It’s dreadfully sad — Worsley so nearly made it — but sadness is far from the whole story. Worsley had immense courage, a lovable, almost boyish sense of adventure, and his family felt huge pride in him, as did the British nation. ‘If I’m even half the man Dad turned out be,’ said Max, ‘I’d be so pleased.’
Henry Worsley was posthumously awarded the Polar Medal, whose previous recipients include both Robert Scott and Ernest Shackleton. Two years after Henry’s death, Joanna, Max and Alicia returned to South Georgia, where Shackleton is interred. And in light snowfall, they buried a small wooden box containing Henry Worsley’s ashes.
David Grann’s The White Darkness is all-man, the gripping story of mighty but quite straightforward struggles... Grann is a New Yorker staff writer to be reckoned with. His book is short and you wish it were longer... Tones of Mailer and Hemingway gust through the book as Grann tells the story of his hero... No reader of Grann’s story of Worsley’s attempt will easily forget it.The greatness of Worsley’s courage, and the descriptions of his family and friends, are truly moving.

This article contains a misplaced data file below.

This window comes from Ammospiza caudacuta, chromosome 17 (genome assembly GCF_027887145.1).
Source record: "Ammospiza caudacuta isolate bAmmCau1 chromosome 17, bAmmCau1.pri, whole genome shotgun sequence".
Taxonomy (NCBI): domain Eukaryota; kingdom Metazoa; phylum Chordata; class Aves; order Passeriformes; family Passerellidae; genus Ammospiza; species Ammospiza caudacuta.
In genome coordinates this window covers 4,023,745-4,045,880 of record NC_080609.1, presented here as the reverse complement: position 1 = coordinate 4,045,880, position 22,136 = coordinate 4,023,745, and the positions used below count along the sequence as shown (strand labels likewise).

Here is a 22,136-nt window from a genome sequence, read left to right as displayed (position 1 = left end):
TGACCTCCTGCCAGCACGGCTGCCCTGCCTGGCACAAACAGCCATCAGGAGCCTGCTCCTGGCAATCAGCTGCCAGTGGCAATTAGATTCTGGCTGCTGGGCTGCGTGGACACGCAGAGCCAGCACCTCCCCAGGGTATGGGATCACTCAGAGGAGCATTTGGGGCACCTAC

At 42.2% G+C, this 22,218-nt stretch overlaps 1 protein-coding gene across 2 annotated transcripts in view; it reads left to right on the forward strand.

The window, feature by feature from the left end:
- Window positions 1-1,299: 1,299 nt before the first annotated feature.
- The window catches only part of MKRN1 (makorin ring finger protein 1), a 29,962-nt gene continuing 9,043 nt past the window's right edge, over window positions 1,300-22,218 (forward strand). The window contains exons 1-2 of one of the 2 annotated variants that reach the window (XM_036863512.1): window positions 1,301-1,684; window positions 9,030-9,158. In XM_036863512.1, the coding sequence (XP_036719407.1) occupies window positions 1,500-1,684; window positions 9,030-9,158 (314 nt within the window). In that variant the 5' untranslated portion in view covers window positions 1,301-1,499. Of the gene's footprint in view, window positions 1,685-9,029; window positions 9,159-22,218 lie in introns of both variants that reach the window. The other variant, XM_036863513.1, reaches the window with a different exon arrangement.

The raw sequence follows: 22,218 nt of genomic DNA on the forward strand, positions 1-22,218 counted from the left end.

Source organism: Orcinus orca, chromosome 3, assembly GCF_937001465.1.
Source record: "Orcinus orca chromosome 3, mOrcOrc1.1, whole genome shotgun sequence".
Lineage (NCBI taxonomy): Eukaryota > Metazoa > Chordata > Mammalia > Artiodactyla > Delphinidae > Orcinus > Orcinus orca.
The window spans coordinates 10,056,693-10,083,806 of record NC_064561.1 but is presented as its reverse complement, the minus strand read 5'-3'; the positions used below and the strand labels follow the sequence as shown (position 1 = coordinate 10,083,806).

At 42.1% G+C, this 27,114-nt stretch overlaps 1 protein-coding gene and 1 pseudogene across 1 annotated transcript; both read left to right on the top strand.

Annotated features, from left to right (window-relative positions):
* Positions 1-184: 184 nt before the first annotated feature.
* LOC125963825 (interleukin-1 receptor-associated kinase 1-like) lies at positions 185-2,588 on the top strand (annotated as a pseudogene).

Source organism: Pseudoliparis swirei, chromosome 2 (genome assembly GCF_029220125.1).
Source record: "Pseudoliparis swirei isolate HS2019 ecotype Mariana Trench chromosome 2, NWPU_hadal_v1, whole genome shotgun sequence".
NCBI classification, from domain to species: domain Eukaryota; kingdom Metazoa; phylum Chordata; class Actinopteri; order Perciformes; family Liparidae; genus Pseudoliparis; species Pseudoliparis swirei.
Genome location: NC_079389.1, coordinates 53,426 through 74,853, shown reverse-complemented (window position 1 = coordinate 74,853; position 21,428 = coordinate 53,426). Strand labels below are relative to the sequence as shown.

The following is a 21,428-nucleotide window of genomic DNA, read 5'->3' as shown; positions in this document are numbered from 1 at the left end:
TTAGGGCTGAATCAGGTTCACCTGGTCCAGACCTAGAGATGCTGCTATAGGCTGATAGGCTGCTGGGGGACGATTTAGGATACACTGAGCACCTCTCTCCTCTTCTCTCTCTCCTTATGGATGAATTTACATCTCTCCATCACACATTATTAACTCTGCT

Here this book hits a challenge of its own. Told second-hand, crunching through the ice simply isn’t very interesting: just one agonising, storm-crushed, sled-dragging step after another until the job is done. There’s little reflection on the pointlessness of a journey which starts from one base and ends, after much frigid hell, at another, or of the psychological weirdness of being able to phone home every night from nowhere.